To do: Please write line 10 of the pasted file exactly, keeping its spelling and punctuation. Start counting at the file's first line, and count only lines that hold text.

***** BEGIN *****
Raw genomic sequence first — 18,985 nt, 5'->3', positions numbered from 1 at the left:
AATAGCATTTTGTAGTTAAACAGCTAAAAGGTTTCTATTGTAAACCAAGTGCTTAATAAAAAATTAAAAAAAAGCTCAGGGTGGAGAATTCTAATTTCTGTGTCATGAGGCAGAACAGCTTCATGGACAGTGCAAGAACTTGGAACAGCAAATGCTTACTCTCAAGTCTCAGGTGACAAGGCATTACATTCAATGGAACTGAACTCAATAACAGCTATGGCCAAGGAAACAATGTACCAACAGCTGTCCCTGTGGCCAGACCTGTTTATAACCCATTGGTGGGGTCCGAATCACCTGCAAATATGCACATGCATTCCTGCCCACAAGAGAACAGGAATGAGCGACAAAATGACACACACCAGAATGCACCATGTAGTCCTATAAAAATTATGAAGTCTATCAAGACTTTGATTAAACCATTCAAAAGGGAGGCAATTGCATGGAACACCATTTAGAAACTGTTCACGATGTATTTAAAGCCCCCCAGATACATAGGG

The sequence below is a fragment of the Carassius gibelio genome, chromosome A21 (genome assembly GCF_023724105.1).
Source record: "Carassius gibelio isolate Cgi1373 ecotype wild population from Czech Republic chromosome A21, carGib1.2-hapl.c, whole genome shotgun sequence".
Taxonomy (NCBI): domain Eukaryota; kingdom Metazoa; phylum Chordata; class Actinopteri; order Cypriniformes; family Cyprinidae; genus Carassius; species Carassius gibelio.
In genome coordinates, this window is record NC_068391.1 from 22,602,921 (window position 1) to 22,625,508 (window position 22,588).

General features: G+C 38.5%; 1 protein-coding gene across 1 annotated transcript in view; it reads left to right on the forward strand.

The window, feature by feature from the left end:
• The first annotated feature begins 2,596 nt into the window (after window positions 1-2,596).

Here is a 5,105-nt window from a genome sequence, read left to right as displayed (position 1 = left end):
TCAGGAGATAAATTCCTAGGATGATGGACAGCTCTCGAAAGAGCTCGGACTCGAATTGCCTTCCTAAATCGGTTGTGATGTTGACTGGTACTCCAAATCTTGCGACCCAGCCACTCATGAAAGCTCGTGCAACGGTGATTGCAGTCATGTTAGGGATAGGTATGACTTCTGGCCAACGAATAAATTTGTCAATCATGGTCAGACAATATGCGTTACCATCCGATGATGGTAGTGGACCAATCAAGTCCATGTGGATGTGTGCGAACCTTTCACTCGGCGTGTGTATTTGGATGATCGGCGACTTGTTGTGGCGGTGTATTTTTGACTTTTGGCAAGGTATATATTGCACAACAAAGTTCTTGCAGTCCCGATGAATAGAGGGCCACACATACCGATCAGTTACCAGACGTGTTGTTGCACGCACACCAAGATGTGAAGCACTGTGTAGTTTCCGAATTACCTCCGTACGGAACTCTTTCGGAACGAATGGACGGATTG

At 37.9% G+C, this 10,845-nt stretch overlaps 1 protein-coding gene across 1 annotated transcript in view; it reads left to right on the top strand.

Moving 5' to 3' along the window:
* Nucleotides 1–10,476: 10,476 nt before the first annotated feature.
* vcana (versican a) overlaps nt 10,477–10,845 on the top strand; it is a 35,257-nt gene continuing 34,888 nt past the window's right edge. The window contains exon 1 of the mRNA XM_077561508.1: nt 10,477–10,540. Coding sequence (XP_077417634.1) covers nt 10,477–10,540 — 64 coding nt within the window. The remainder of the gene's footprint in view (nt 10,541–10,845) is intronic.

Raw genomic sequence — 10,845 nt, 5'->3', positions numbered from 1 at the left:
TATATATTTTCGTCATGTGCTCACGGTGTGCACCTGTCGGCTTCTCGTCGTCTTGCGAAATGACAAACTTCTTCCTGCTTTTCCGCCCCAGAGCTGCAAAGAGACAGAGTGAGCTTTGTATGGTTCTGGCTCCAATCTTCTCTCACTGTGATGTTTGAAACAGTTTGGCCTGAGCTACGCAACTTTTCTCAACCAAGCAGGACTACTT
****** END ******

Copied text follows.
Here is a 5,105-nt window from a genome sequence, read left to right as displayed (position 1 = left end):